It's January 4, 1935, and 12-year-old Moose Flanagan's the newest inmate at Alcatraz Island. At least that's how it feels. Leaving friends and baseball behind in Santa Monica to come to a "twelve-acre rock covered with cement, topped with bird turd and surrounded by water" (3) isn't exactly his idea of a life. But, Moose is one of those kids who follows the rules, dutifully doing whatever he's told. He's also a boy who loves his sister, however odd she may be. He knows the move to Alcatraz will allow Natalie a chance to attend a special school for kids like her, while giving his father a steady job to help pay the pricey tuition. So, here he is. Okay, he's grumbling a little bit - after all, his dad's working all the time, his mother's stressed out caring for Natalie, and there's no one on the island with whom to play ball.
It's not as if there's no one else on the island. After all, the prison's home to a mess of the worst criminals alive, including the infamous Al Capone. Even the worst of the worst need cooks, doctors, guards and so on and those workers have families - all of whom live on Alcatraz. There are plenty of kids, too - 25 counting Moose and Natalie - so it's not like there's nothing to do. Still, hanging out with a pesky 7-year-old and her sports-challenged brother hardly counts as great times. And then there's the warden's daughter. Snooty Piper's as conniving as the criminals her father oversees. When she gets an idea, Moose soon learns, it's best to just watch out. Of course, when she taunts him for being a chicken, he has to prove that he's not, which is how he winds up searching for convict baseballs, spying on the inmates, and running a laundering scam. All with his weird sister trailing after him. Not that she notices anything amiss - Natalie's too busy counting her buttons, obsessively arranging and re-arranging them, solving complex math problems in her head, and sometimes, zoning out completely.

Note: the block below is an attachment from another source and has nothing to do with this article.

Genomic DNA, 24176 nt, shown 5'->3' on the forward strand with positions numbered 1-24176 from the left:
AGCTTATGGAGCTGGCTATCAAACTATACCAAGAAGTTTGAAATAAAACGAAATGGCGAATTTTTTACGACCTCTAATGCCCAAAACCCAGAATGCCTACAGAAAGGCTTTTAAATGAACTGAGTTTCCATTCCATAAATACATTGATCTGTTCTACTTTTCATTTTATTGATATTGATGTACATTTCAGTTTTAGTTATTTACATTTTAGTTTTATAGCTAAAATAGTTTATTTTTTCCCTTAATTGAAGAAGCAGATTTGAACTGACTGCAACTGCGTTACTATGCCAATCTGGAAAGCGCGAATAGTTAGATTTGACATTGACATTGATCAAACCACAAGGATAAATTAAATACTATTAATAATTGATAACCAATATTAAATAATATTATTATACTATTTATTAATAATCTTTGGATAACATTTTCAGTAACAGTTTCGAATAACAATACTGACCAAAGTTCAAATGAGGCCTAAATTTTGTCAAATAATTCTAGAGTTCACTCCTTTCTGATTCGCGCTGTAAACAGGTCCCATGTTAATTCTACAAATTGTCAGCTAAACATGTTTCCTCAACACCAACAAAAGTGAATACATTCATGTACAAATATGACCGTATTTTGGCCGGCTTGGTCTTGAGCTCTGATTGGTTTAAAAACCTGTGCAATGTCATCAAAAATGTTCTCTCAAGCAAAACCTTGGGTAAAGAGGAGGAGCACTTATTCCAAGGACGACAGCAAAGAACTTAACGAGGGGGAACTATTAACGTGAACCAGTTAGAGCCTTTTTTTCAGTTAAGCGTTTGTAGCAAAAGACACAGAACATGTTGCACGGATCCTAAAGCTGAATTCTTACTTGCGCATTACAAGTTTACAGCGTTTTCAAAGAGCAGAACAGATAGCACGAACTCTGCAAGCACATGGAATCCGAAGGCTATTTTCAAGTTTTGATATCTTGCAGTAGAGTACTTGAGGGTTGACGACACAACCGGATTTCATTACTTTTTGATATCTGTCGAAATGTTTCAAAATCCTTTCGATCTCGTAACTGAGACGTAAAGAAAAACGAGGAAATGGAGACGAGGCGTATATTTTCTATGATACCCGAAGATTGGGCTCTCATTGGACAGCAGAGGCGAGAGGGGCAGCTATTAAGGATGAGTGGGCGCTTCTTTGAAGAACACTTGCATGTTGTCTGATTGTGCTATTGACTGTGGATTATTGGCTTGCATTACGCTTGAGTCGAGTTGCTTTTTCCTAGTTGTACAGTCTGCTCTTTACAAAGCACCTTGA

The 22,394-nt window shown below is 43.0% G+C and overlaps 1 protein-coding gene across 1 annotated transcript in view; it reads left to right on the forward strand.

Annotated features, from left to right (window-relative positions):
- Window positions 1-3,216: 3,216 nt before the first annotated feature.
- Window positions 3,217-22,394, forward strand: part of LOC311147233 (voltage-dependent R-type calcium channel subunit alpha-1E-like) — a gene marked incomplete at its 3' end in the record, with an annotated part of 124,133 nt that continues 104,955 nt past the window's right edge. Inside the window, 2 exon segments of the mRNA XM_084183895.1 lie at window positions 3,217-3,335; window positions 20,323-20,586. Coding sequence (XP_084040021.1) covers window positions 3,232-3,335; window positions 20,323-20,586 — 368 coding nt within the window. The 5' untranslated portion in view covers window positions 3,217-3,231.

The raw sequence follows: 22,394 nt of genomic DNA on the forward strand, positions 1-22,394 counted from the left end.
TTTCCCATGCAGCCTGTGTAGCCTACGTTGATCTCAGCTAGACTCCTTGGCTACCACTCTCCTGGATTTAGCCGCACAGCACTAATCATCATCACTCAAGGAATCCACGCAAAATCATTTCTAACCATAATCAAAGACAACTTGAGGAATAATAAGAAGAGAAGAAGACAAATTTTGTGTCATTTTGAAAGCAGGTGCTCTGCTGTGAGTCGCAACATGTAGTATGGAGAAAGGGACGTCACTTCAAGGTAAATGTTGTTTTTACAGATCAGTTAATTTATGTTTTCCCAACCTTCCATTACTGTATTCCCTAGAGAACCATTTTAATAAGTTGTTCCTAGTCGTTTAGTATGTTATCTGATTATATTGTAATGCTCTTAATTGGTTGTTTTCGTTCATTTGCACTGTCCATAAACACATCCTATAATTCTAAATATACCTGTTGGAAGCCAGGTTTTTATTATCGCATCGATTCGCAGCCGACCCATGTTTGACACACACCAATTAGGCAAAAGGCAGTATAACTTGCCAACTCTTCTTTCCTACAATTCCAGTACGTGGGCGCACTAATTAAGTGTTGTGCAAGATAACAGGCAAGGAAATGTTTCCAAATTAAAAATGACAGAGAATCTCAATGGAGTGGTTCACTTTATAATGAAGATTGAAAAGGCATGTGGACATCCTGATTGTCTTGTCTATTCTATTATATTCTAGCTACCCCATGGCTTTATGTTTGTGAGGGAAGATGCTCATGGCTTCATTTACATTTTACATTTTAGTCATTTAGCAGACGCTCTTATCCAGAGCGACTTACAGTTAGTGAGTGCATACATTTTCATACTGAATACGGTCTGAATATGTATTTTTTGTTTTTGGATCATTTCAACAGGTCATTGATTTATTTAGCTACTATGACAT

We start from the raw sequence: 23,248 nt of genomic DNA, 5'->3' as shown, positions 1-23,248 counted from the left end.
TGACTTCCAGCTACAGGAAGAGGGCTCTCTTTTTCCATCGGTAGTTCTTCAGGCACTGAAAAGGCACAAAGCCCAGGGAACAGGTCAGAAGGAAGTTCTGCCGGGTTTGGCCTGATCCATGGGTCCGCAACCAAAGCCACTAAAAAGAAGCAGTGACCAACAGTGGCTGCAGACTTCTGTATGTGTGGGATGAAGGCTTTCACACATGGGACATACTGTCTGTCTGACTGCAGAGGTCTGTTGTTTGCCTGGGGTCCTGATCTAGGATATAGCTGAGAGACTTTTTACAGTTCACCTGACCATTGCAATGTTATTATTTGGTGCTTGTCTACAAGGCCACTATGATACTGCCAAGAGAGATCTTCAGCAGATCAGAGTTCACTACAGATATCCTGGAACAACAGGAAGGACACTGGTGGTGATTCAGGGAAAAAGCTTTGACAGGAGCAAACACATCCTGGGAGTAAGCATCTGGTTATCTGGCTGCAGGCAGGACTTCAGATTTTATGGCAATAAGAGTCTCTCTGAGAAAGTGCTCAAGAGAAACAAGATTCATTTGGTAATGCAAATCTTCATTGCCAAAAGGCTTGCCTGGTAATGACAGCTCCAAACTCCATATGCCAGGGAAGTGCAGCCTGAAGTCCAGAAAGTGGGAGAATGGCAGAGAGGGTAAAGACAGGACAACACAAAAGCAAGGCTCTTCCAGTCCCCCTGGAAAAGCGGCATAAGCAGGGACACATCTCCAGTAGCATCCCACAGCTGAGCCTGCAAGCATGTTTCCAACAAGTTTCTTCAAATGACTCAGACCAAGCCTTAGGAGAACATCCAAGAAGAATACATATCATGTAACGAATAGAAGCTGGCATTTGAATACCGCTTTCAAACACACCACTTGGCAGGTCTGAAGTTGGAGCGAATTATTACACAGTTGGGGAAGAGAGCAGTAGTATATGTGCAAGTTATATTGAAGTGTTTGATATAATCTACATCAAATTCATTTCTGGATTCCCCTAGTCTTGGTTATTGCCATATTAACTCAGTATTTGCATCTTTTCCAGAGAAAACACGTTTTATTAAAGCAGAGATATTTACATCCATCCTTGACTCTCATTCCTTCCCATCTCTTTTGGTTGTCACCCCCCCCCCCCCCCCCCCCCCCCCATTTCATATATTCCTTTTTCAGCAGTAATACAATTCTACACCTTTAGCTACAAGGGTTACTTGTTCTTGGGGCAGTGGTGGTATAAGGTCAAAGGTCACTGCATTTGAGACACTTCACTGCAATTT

When Moose accidentally puts his sister in harm's way, he realizes just how dangerous Alcatraz is for someone like Natalie. She needs help, the kind of help only professionals can give her. But she's a teenager (despite his mother's insistence that she's ten) with a severe disability - most would dismiss her as a lost cause. Moose knows he has to help her, even if it means enlisting Piper's help, even if it means angering the warden, even if it means breaking the rules. Moose doesn't want trouble, but c'mon, he lives on Alcatraz - it's not as if trouble's hard to come by.
Although Al Capone Does My Shirts by Gennifer Choldenko brings Alcatraz to vibrant life, the book's not really about the island. It's mostly a story of a boy and his sister. It's the story of a brother forced to deal with conflicting feelings of shame, resentment, guilt, but also love and devotion. It's also a funny, very readable tale of adventure. Lots of historical detail makes it crackle with authenticity and life. It's unique, engaging, heartbreaking, brilliant. I loved it. The sequel will be out in September - guess who'll be first in line to buy it?
If this were a movie, it would be rated: PG for mild language and one disturbing situation